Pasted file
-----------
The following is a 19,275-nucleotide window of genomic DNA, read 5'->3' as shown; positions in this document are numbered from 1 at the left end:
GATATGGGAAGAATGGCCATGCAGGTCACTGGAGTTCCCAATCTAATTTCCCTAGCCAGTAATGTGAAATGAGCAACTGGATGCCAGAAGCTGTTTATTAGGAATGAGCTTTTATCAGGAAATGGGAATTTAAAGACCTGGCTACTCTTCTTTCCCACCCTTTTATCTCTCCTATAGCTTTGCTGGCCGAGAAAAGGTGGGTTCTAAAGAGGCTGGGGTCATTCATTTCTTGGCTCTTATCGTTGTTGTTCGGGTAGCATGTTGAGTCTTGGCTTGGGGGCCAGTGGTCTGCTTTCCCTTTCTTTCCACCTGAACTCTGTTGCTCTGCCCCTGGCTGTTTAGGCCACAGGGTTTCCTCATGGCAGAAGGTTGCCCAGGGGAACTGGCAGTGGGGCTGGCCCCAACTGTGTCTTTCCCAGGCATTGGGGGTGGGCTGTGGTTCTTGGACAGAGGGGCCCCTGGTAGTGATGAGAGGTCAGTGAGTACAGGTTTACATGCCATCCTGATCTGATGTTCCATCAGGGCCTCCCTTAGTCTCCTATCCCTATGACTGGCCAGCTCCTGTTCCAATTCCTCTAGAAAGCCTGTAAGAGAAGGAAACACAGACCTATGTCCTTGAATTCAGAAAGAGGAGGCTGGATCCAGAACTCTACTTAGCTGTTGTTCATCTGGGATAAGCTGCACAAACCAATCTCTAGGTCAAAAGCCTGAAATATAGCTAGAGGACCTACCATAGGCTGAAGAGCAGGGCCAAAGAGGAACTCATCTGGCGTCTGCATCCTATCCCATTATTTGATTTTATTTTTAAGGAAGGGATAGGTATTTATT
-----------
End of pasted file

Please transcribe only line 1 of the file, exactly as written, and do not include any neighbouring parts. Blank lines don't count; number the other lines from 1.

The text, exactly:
The following is a 19,275-nucleotide window of genomic DNA, read 5'->3' as shown; positions in this document are numbered from 1 at the left end: